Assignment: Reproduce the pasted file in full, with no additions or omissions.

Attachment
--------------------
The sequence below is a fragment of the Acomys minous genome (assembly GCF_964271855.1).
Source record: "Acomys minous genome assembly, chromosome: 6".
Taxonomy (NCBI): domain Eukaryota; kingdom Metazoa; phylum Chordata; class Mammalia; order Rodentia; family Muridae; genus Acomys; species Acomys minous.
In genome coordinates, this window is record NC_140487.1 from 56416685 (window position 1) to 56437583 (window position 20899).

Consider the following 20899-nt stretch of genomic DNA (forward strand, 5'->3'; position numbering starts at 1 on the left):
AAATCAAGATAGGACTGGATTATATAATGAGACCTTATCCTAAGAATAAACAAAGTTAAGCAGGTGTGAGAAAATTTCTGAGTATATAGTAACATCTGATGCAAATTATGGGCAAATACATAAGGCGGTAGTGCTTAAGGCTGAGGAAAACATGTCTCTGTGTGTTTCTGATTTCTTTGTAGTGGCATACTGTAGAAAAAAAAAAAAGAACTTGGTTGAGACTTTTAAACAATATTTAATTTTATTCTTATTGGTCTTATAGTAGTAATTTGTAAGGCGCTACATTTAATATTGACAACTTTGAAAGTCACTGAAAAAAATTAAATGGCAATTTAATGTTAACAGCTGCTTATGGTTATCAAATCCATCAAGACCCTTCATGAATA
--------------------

The sequence below is a fragment of the Acomys minous genome (assembly GCF_964271855.1).
Source record: "Acomys minous genome assembly, chromosome: 6".
Taxonomy (NCBI): domain Eukaryota; kingdom Metazoa; phylum Chordata; class Mammalia; order Rodentia; family Muridae; genus Acomys; species Acomys minous.
In genome coordinates, this window is record NC_140487.1 from 56416685 (window position 1) to 56437583 (window position 20899).

Consider the following 20899-nt stretch of genomic DNA (forward strand, 5'->3'; position numbering starts at 1 on the left):
AAATCAAGATAGGACTGGATTATATAATGAGACCTTATCCTAAGAATAAACAAAGTTAAGCAGGTGTGAGAAAATTTCTGAGTATATAGTAACATCTGATGCAAATTATGGGCAAATACATAAGGCGGTAGTGCTTAAGGCTGAGGAAAACATGTCTCTGTGTGTTTCTGATTTCTTTGTAGTGGCATACTGTAGAAAAAAAAAAAAGAACTTGGTTGAGACTTTTAAACAATATTTAATTTTATTCTTATTGGTCTTATAGTAGTAATTTGTAAGGCGCTACATTTAATATTGACAACTTTGAAAGTCACTGAAAAAAATTAAATGGCAATTTAATGTTAACAGCTGCTTATGGTTATCAAATCCATCAAGACCCTTCATGAATA